This emphasis on storytelling is one of the hallmarks of the Shin Megami Tensei series as a whole, and Devil Survivor expanded upon narrative and character interaction throughout the “seven days” of gameplay. There were numerous story lines in play, rooted around the game’s central characters, and even more around some of the “supporting cast.” Deciding which path the game took often required quick thinking, time management, and attention to detail, for some of the alternate stories hinged on how certain interactions proceeded, how often specific characters were used, what time of day it was, and how well the Protagonist sympathized and related to the individual stories of his friends. One slip up could close off an entire story line from that play through (especially those which were time-sensitive), and often that deciding moment would not be noticed until hours later. Finally, unlike its sequel, which forced the player to choose which side he was on, Devil Survivor elected instead to keep the main plot of the game static: the alterations to the plot rarely changed the outcome, just the path the story took to get to the outcome.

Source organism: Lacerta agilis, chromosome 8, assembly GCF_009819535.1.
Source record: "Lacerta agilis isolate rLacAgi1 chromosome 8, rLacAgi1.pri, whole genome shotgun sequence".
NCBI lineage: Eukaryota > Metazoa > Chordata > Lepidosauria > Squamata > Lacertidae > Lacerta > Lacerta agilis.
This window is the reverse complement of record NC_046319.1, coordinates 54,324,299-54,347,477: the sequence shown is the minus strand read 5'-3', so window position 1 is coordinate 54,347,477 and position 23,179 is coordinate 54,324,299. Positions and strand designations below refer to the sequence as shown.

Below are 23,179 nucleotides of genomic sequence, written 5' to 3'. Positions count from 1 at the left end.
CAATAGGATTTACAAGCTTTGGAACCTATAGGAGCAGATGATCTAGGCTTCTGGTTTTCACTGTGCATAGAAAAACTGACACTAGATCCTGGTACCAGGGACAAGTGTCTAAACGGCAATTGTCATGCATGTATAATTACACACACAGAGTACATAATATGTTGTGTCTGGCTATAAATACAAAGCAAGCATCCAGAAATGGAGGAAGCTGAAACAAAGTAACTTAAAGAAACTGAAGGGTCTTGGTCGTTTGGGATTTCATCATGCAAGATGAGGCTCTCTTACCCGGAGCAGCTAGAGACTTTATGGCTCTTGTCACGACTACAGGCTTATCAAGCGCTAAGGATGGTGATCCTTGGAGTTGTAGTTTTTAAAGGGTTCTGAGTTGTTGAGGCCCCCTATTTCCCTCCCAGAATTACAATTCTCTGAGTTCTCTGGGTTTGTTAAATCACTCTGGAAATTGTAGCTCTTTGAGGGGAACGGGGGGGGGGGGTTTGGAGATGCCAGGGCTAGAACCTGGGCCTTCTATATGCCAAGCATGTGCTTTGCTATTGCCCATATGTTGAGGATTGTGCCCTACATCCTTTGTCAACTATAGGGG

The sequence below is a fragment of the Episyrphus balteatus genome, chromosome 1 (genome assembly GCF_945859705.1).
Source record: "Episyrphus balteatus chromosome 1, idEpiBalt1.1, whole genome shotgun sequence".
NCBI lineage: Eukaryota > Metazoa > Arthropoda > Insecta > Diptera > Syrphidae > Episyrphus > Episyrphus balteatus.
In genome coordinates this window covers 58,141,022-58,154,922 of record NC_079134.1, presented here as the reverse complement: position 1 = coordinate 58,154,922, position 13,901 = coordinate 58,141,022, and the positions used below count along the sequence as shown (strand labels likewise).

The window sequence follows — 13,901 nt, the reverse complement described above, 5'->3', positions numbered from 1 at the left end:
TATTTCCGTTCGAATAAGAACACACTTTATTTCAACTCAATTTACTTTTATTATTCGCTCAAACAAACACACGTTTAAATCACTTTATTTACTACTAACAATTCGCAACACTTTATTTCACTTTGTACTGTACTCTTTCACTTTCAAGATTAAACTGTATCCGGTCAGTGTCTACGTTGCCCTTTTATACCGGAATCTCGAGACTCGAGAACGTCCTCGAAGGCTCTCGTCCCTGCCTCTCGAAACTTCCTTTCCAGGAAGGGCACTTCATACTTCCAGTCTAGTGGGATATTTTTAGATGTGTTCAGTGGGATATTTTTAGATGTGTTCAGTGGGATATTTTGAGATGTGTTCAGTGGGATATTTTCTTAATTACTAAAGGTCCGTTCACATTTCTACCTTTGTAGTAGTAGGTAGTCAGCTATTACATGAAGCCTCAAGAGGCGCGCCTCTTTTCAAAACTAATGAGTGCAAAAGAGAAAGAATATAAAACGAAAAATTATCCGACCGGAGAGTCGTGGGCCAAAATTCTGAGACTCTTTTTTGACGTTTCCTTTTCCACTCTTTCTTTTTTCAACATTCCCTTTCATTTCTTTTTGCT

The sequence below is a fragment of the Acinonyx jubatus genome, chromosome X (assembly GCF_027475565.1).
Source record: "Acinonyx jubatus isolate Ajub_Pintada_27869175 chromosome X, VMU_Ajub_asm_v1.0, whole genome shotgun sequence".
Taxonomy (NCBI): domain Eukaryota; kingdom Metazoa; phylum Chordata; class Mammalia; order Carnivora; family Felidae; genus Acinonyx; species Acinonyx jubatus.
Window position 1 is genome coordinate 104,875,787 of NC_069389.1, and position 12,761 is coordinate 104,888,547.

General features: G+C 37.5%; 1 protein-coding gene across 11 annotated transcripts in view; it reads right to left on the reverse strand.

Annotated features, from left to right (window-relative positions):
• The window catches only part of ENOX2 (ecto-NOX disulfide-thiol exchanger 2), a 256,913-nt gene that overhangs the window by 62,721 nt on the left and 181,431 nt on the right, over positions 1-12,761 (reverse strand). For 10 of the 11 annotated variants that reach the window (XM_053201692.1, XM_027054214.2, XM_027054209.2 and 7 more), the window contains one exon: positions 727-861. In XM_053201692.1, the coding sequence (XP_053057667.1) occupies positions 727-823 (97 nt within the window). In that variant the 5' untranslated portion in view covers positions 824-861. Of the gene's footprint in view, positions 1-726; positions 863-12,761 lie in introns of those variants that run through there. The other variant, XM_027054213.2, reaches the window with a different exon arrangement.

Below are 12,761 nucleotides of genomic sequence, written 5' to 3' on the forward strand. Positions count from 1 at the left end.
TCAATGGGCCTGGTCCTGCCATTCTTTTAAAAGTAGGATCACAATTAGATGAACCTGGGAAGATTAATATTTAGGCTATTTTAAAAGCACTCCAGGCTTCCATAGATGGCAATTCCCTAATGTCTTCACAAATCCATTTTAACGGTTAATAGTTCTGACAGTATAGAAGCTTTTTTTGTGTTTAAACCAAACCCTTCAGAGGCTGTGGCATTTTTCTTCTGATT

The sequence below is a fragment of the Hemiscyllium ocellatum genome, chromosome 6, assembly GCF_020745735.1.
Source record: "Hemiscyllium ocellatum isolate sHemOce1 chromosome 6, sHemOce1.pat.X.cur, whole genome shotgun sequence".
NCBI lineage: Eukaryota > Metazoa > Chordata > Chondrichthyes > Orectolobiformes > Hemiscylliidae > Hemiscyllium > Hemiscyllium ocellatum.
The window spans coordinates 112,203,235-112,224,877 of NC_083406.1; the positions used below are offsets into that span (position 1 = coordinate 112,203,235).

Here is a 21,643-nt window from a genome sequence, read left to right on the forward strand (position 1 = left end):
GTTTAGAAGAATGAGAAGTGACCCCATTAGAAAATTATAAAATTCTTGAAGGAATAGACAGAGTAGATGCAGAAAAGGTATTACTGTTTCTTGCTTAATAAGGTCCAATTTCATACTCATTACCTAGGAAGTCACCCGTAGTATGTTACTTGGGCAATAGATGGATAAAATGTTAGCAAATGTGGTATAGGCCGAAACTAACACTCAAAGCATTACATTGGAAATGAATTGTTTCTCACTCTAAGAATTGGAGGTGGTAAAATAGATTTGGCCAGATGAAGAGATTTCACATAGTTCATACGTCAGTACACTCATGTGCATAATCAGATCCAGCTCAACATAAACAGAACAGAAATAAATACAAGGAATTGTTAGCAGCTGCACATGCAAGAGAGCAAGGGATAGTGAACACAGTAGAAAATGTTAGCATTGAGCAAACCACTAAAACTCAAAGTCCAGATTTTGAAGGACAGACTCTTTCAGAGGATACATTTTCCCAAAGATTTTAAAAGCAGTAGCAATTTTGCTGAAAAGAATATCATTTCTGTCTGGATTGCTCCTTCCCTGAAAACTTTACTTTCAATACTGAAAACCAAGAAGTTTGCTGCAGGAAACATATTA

auctionMechanically, Devil Survivor was fantastically executed. I often called this game series “Pokemon with demons,” and for good reason. Unlike Persona games, which rely on luck and savvy fusing skills, or previous SMT games which needed negotiations to win demons over to your side, Devil Survivor tackled the issue by instituting an auction system. Money accrued during gameplay was used to enter into a “demon auction” against computer controlled AI “characters,” who would bid for the rights to contract with demons offering their services online. Quick bidding and successful manipulation of the system would net powerful demons at a low cost. Failure would mean loss of a potentially powerful ally forever.